Manda: It’s a pretty exhaustive list. Time’s moving on. I am aware. Let’s move now to the second part, which is Opening the Way: A Practical Guide to Creating and Performing Rituals. So we’ve looked at why we might do it and the purpose behind and the intention that we set. And then your second part really just in a very practical way, moves through the actual elements, as in parts, not as in physical elements that we might need and the mindset that we bring when we’re creating a ritual. So can you talk us a little bit through that?

 Isla: Yeah, because I felt that the book, I would hope, is something of a companion for people that want to cultivate a ritual life. So although there are these extended outlines, in the third part, I wanted it to be that you could then go off and create your own ritual, based on some of these ideas. And I’ve found that because we don’t have much practice with sort of entering into sacred space, we don’t always know how to show up well in that way. And just through working with people 1 to 1 basis or from holding ceremonies, I’ve found there are certain things that really help people get partly sort of out of their heads, more into their bodies, more perceptive, more heart centred. And that can involve anything, from really thinking about what food you’re eating on the day of the ritual, you might want to fast. Also preparing your body, which could involve some breathing, that’s kind of deeper belly breathing if you really want to calm or if you want to activate yourself, some faster sort of fire breathing. Also ways of really quieting the mind or getting out of the mind. So I like to dance or drum, particularly before starting a ritual. But practices that you cultivate over time, such as meditation and deep listening practices, can be really supportive.

 Isla: And then there’s the cleansing of the space and yourself, so you could work with the elements for that, whether that’s smudging with herbs, using sound, just through simple kind of clapping three times. Something which tells your spirit, your body, that you’re entering into a different mode of being. And then I go through a ways to cast a circle. So how to create a sacred space in a safe container, and then how to sort of close a ritual. Giving thanks and how to help ground and integrate. And also, yes, the invocation. So once you’ve opened the sacred space, you then call forth all those energies or beings that you wish to be present and support you, which is something I know how… For me, it’s taken time and still I’m finding my language and my voice around how to communicate with spirit. And I think it can feel a little bit uncomfortable at first. How do we refer to these beings? And I don’t believe in a god, so it can be a little bit clunky at first. But really just heart centred and being humble I think works well and they will listen and respond. So yes, it’s really just creating the foundations of how to prepare for, and open, and close down a ritual space effectively.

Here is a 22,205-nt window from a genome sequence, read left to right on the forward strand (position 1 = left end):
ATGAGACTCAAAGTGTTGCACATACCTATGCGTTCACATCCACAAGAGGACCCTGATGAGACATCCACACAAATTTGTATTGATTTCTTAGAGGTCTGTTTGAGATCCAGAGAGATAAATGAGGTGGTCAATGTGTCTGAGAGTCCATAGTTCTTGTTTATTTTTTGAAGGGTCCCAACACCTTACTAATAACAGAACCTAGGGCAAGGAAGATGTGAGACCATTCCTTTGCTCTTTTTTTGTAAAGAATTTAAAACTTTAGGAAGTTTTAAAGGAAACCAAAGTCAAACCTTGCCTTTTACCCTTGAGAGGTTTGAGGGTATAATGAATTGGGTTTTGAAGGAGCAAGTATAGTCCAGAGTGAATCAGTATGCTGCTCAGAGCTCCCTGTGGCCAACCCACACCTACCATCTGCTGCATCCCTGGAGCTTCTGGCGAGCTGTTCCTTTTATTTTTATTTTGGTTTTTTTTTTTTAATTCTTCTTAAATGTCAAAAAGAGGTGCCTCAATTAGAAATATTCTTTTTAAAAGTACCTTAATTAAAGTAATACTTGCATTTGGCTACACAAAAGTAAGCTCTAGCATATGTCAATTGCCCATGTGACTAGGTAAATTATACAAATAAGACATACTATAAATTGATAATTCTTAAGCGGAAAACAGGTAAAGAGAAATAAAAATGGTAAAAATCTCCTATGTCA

Manda: In my own experience of ritual, I’ve noticed that there is quite a lot of difference between when I do something on my own and then it’s much easier to just speak out and not think about what I’m saying. And it took a long, long time of doing ritual in company to get that sense of freedom. And partly this was some of the people that I was learning with, where there definitely was a right way and a wrong way. And if you got the wrong way, you were going to be in serious trouble. But I’m wondering whether that’s evolved. It’s a long time now I realise since I did Ritual that I wasn’t leading. In the world out there and the rituals that you lead. Are you finding that people are able simply to speak from the heart without fear of peer pressure or peer disapproval? Does that make sense?

 Isla: Yeah, it does very much depend on the setting, I would say. So there are places where, you know, I’ve got sort of a Journey of women that come to do things regularly and now they’ve really deepened that sense of trust. Without doubt, they’re able to drop into that very quickly, really honouring the words of each other and with love. And that’s really clear. They all have different ways of praying, as it were, but it all fits in that space. It’s all welcome and accepted. But for instance, being at a festival where there’s lots of people maybe trying this kind of thing out for the first time, there’s definitely a sort of hesitancy and a shyness. But there’s usually a couple of people that just lead the way, and once they’ve spoken, it definitely encourages others. And I think the more people are given that opportunity, you know, they will find that voice. But I’ve come away from holding group ceremonies where either it’s me thinking it, or it’s spirits telling me, that I didn’t pray very well. It didn’t feel like it really came from that place that I know it can do. So it’s yeah, it’s a constant learning of how to really refine that sense of eloquence of how do I really feed the spirit realm with my words? Like a feast of words. I find Martin Prechtel, I don’t know if you’ve ever read any of his books? He’s got a way with words in that respect that really inspires me of that sense of really providing good food for the gods with our words.

 Manda: Okay, if you send me some links, we’ll put them in the show notes after. That would be really good. In the meantime, just purely logistically, I love that you included herbs that are plant helpers, that are UK based, so people would have to change this based on where they live. But I’ve noticed over the years that there’s a huge resistance now in the UK to using Native American herbs just because we know that they are not collected well. I have been given enough that I probably have enough to last several lifetimes and I’m not going to throw them away, but for people who are starting from scratch, you say, for instance, you make smudge from cedar and Rosemary. And I wonder, can you speak a little bit about the different herbs and and just the practicalities? Do you harvest them at a particular cycle of the moon or a particular time of year and just speak a little bit about the plants that you use.